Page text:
Chicago – November 14, 2014 –American Society of Anesthesiologists (ASA) President J.P. Abenstein, M.D. released the following statement:
“First and foremost, the death of a patient is always a tragic event, and our hearts continue to be with the family of Ms. Joan Rivers.
The Centers for Medicare & Medicaid Services (CMS) released a 22-page report this week regarding the tragic death of Ms. Rivers. The report stated ‘Based on the review of medical records, documents, policies and procedures and interviews, it was determined that the facility failed to ensure that patient care services are provided in a manner that protects the health and safety of all patients.’
Each of the more than 100 million operations and procedures performed on Americans every year involves the administration of anesthesia. The goal of every member of ASA is to give each patient the highest quality and safest care possible. While our goal is to reduce the risk of surgery and anesthesia to zero, we are not there yet.
Anesthesiology was the first medical specialty to champion patient safety as a specific focus. Through research and the development of new procedures, physician anesthesiologists have advanced the field, leading to a dramatic decrease in anesthesia-related deaths over the past 25 years, from two deaths per 10,000 anesthetics administered to fewer than two deaths per 400,000 anesthetics. Regarding the safety of ambulatory surgery centers (ASC), a study from the Florida Agency for Health Care Administration notes the number of deaths at ASCs to be less than one per 100,000 procedures.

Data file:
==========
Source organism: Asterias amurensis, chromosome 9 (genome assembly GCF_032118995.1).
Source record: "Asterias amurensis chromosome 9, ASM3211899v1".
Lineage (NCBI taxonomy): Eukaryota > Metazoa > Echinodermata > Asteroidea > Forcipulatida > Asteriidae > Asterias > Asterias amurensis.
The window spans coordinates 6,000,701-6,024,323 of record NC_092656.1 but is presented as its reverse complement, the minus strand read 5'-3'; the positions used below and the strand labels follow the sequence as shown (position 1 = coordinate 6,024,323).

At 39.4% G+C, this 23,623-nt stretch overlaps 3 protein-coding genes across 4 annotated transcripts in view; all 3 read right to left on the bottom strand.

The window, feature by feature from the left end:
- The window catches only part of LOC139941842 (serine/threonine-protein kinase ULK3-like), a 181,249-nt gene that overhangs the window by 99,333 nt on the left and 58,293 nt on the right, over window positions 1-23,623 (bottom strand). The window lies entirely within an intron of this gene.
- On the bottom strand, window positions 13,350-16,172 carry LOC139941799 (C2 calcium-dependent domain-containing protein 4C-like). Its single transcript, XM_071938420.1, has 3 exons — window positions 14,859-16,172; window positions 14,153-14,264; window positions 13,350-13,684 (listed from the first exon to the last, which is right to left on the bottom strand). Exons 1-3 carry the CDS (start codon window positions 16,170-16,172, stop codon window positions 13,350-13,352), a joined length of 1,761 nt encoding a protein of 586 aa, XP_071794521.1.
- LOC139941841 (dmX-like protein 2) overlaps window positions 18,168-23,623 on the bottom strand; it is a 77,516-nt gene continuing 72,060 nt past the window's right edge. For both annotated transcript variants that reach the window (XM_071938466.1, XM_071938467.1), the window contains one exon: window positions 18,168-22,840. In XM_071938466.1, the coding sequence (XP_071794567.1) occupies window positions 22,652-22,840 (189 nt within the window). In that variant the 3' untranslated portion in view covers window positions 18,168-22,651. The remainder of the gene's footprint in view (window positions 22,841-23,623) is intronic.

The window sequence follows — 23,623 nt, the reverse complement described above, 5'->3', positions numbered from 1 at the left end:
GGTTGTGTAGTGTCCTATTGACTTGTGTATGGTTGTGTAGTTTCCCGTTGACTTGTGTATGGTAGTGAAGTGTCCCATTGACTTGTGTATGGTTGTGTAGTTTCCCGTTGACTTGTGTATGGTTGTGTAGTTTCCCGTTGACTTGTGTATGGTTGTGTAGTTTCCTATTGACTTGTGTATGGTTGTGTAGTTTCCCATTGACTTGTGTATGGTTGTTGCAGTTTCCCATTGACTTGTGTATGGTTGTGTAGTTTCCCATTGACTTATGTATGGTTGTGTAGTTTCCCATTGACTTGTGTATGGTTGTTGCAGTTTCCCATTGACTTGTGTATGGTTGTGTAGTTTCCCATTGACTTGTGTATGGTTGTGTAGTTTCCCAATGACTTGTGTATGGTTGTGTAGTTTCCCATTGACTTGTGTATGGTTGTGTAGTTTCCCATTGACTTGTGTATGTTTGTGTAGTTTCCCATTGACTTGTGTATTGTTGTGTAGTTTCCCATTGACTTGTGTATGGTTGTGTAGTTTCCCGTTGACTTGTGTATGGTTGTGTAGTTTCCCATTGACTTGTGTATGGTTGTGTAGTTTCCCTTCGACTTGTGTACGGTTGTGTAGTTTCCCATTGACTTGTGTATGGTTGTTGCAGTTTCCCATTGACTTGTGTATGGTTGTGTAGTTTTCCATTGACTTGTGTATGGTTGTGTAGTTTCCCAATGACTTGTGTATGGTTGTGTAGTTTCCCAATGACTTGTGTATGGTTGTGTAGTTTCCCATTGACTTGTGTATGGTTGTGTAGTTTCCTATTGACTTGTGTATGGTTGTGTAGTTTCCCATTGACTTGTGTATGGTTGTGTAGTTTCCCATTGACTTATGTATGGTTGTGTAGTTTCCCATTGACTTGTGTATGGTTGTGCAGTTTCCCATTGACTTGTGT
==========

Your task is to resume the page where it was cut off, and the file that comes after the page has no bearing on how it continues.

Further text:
Additionally, this past October, ASA’s Anesthesia Quality Institute (AQI) National Anesthesia Clinical Outcomes Registry (NACOR) of more than 3.2 million anesthesia cases reported data showing that anesthesia complications decreased by more than half in the past four years. The percentage of adverse events related to anesthesia decreased from 11.8 percent to 4.8 percent of procedures during that time period.
While anesthesia is safer than ever before, every person scheduled to have a procedure or surgery must have a serious conversation with their physician anesthesiologist about their anesthesia care delivery plan ahead of time. Check the qualifications of all the physicians involved in the procedure, as well as the licensure and accreditation of the ambulatory surgery center.
Advancing patient safety and improving the quality of care delivered to our patients is the foundation of ASA’s principles. ASA exists to serve the needs of our patients, to provide our members the tools and knowledge to deliver the highest quality and safest medical care, and to one day reduce the risk of surgery and anesthesia to zero.”